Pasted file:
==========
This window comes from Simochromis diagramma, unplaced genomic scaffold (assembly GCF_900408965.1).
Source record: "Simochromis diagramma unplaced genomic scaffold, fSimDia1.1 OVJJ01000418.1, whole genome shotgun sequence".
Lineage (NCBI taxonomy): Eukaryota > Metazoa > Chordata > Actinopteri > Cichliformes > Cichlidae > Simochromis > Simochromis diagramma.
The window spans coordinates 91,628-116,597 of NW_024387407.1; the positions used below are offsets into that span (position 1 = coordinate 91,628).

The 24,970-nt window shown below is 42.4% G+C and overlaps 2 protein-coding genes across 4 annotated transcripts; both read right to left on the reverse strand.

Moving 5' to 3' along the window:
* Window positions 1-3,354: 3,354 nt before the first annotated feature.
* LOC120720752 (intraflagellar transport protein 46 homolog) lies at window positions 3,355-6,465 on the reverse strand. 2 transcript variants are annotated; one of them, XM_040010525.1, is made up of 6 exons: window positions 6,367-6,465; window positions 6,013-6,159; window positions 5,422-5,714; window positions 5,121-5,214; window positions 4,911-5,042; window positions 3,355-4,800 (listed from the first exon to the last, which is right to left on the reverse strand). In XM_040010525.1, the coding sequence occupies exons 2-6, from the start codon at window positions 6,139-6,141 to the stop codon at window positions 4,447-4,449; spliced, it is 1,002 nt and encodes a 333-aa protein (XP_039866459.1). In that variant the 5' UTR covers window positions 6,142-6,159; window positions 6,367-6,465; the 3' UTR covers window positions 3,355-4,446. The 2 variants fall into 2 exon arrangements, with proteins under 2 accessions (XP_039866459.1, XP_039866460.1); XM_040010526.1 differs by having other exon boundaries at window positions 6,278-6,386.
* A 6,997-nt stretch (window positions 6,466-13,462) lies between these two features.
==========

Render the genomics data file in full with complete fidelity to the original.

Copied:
This window comes from Simochromis diagramma, unplaced genomic scaffold (assembly GCF_900408965.1).
Source record: "Simochromis diagramma unplaced genomic scaffold, fSimDia1.1 OVJJ01000418.1, whole genome shotgun sequence".
Lineage (NCBI taxonomy): Eukaryota > Metazoa > Chordata > Actinopteri > Cichliformes > Cichlidae > Simochromis > Simochromis diagramma.
The window spans coordinates 91,628-116,597 of NW_024387407.1; the positions used below are offsets into that span (position 1 = coordinate 91,628).

The 24,970-nt window shown below is 42.4% G+C and overlaps 2 protein-coding genes across 4 annotated transcripts; both read right to left on the reverse strand.

Moving 5' to 3' along the window:
* Window positions 1-3,354: 3,354 nt before the first annotated feature.
* LOC120720752 (intraflagellar transport protein 46 homolog) lies at window positions 3,355-6,465 on the reverse strand. 2 transcript variants are annotated; one of them, XM_040010525.1, is made up of 6 exons: window positions 6,367-6,465; window positions 6,013-6,159; window positions 5,422-5,714; window positions 5,121-5,214; window positions 4,911-5,042; window positions 3,355-4,800 (listed from the first exon to the last, which is right to left on the reverse strand). In XM_040010525.1, the coding sequence occupies exons 2-6, from the start codon at window positions 6,139-6,141 to the stop codon at window positions 4,447-4,449; spliced, it is 1,002 nt and encodes a 333-aa protein (XP_039866459.1). In that variant the 5' UTR covers window positions 6,142-6,159; window positions 6,367-6,465; the 3' UTR covers window positions 3,355-4,446. The 2 variants fall into 2 exon arrangements, with proteins under 2 accessions (XP_039866459.1, XP_039866460.1); XM_040010526.1 differs by having other exon boundaries at window positions 6,278-6,386.
* A 6,997-nt stretch (window positions 6,466-13,462) lies between these two features.